Digital transformation across the public sector

It’s important that GDS helps make digital transformation happen wherever public services are, whether in central or local government.

One way of doing this is through upskilling people. In May we launched an online ‘Introduction to Content Design’ course, which had 11,500 people enrolled. We’ve also trained nearly 3,000 public servants through the GDS Academy since last August, a figure that reflects lockdown restrictions.

July marked the second birthday of the Local Digital Declaration. Since launching, more than 240 organisations have signed up to the set of guiding principles that help local government deliver user-centred digital services.

We’ve also launched the GDS Location Strategy with 3 hubs in London, Bristol and Manchester, meaning location is less of a barrier when recruiting skilled DDaT professionals. This is aligned with the Cabinet Office’s Places for Growth Programme.

Adapting for the future

In my introductory blog post for this job I wrote, “I have a duty to help land permanent leadership of GDS in a way that we don’t miss a beat and so we can springboard into the future state for digital government”. As I leave GDS, I am pleased at what we’ve set up.

Alex Chisholm, Chief Operating Officer for the Civil Service and Permanent Secretary for the Cabinet Office, recently blogged about GDS’s leadership changes. Since then, we’ve embarked on recruitment for the Government Chief Digital Officer (GCDO) role at Permanent Secretary level and we have opened recruitment for the future Chief Executive of GDS which will replace my role as Director General.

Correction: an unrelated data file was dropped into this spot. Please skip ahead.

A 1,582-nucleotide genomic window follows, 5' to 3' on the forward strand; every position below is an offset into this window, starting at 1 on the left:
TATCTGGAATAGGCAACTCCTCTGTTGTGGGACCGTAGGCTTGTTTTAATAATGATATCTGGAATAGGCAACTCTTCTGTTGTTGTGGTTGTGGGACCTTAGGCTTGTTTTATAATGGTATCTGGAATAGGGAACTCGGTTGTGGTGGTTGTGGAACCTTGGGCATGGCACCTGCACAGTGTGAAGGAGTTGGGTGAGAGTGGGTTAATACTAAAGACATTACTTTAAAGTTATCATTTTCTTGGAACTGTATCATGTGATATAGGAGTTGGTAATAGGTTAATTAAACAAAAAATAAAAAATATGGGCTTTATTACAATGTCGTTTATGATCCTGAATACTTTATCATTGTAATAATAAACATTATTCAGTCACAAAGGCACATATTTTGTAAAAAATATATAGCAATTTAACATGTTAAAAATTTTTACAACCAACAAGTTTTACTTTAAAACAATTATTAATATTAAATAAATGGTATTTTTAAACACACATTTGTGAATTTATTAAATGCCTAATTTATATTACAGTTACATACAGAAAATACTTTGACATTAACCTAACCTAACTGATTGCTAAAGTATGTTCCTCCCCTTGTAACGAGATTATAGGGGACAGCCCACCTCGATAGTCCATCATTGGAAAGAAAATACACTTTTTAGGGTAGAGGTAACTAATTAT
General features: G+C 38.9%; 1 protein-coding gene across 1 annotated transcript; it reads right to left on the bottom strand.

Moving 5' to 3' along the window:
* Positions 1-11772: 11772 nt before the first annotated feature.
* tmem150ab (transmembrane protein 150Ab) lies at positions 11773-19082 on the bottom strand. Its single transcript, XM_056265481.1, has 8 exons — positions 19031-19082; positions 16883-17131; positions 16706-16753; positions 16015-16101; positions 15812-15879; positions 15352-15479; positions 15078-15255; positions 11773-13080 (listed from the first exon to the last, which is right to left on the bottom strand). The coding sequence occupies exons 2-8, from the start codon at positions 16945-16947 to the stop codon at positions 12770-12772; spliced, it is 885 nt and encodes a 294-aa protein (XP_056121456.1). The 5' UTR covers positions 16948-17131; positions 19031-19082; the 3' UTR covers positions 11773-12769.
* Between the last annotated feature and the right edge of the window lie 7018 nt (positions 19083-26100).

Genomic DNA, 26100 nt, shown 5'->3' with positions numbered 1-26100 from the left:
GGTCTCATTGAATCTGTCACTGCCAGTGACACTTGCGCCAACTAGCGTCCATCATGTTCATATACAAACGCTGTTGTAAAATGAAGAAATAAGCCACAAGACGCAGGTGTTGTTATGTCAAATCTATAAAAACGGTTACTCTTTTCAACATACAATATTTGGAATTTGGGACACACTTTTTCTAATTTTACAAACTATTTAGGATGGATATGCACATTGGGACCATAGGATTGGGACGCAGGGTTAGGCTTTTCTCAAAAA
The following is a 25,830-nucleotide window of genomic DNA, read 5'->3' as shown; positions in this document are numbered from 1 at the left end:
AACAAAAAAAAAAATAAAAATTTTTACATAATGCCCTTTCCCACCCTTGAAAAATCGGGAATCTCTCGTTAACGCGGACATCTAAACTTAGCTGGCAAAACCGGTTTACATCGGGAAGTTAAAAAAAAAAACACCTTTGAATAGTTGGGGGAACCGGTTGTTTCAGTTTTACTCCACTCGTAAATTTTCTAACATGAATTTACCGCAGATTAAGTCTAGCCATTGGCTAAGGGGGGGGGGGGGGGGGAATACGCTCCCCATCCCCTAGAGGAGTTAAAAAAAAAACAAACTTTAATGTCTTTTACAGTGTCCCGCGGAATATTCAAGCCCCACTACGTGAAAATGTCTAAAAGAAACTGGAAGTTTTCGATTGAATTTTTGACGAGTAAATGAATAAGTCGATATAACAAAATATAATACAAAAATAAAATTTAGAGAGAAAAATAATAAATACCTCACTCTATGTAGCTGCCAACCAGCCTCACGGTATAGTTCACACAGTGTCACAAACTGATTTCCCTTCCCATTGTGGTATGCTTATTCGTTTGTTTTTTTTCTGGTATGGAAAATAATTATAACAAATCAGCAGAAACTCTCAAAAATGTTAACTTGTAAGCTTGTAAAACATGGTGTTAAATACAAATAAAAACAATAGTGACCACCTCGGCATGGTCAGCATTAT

Joined up, trusted and responsive to user needs

In one of my first public engagements as GDS’s Director General I launched the 2030 Vision at Sprint 19 (pictured above) which is that government in 2030 will be joined up, trusted and responsive to user needs.

This remains our vision. All our work this year, including launching the Data Standards Authority and introducing GOV.UK accounts, is working towards this. We will achieve the vision through an ambitious strategy that focuses on product, data and the DDaT function.

Goodbye and thank you

In my decades-long career as a public servant I can safely say there’s nowhere quite like GDS. Alongside the impressive achievements listed above, working here saw me greet a minister in front of a stack of toilet rolls in an underground carpark, have my comedic talents reviewed in the press and chair a meeting from my canoe.

Thank you to everyone who I’ve worked with, all who make this place the unique organisation it is. As I leave GDS, I am confident that whatever expected and unexpected challenges come next, GDS will not be found wanting.

From tomorrow, Fiona Deans, Chief Operating Officer at GDS, is the interim Director General. A key piece of advice I’ve offered Fiona is to ignore the “interim” bit and - as they say on the X-Factor - own it! With Fiona at the helm and an Executive Team with considerable strength and experience, I know I leave behind a strong leadership team prepared for the future.

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  1. Comment by Mike Chambers posted on

    Good luck Alison. Enjoyed your comedy sprint 19 sessions. Some great outcomes out of GDS, I liked the life events focus around notify and pay. More to come on that basis (advocate or “verb architecture”)